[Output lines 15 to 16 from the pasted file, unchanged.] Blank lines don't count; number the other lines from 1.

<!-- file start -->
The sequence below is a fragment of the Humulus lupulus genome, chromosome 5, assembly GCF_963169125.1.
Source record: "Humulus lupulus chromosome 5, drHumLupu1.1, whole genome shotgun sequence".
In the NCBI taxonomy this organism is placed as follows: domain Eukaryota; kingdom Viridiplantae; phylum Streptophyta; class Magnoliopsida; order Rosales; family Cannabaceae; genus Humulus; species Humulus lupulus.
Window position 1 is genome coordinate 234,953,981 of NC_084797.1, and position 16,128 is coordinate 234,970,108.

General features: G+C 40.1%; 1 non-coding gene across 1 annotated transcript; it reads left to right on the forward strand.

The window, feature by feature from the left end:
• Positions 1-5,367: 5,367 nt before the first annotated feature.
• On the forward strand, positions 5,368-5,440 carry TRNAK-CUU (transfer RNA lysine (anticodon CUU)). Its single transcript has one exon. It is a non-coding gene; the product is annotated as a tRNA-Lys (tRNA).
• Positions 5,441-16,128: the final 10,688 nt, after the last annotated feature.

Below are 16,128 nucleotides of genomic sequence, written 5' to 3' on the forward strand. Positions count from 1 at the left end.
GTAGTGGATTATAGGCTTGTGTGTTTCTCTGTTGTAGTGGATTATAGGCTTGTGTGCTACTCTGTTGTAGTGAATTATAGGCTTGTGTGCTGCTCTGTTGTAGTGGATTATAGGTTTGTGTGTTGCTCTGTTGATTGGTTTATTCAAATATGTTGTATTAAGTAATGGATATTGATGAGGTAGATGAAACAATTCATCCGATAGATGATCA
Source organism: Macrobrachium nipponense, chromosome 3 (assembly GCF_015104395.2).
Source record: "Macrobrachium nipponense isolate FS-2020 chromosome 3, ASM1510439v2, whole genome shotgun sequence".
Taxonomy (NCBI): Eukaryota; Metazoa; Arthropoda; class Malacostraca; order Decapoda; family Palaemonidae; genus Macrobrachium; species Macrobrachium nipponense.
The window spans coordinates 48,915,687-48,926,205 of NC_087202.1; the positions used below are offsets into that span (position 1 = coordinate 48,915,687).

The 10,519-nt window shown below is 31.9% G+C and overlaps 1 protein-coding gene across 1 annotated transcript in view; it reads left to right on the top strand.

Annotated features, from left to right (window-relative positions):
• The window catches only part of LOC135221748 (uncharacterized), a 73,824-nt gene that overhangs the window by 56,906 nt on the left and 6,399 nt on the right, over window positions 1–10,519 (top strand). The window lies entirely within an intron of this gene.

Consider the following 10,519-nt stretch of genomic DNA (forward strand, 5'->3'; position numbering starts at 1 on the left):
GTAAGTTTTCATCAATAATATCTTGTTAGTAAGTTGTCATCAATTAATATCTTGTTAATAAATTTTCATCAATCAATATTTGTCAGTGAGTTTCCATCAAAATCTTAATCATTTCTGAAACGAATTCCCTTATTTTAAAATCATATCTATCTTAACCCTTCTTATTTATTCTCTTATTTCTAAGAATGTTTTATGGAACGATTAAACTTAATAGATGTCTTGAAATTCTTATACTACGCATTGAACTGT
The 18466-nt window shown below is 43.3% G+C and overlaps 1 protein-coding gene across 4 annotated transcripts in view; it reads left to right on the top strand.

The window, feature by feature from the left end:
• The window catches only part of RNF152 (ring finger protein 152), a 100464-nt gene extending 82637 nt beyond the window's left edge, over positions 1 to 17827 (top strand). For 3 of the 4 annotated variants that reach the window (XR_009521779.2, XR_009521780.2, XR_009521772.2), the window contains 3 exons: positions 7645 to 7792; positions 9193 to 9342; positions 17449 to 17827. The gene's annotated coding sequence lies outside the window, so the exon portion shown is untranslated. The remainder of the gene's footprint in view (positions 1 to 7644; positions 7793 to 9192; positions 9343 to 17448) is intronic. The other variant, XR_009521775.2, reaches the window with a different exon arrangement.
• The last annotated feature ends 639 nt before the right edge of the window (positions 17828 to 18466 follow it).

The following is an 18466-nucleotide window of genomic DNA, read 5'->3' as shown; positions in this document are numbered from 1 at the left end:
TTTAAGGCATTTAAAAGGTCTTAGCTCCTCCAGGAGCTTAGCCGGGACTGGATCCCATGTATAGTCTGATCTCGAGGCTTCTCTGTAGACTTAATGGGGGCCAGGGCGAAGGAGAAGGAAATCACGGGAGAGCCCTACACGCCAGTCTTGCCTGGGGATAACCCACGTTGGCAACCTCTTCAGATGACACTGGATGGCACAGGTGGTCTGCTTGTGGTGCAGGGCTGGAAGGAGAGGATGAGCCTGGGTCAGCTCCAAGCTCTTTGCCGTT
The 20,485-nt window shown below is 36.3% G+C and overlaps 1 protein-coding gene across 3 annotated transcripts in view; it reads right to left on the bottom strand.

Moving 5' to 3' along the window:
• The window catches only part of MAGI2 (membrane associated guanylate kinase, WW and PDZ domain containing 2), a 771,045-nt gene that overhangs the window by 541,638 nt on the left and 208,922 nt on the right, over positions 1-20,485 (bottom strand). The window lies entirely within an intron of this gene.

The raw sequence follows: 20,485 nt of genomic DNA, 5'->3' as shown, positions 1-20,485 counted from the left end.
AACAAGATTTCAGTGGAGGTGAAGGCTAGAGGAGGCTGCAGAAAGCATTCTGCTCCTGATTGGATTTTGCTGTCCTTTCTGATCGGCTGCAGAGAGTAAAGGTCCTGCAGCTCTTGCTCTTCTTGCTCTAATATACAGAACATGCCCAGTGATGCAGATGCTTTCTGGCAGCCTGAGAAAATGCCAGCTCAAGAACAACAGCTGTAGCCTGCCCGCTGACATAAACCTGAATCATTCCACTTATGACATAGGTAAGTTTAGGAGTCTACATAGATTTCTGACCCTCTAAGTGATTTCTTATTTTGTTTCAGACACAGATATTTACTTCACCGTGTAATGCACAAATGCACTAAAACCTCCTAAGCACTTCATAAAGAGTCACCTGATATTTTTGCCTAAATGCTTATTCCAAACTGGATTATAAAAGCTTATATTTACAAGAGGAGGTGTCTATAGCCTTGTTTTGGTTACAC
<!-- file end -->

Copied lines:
The window spans coordinates 48,915,687-48,926,205 of NC_087202.1; the positions used below are offsets into that span (position 1 = coordinate 48,915,687).

The 10,519-nt window shown below is 31.9% G+C and overlaps 1 protein-coding gene across 1 annotated transcript in view; it reads left to right on the top strand.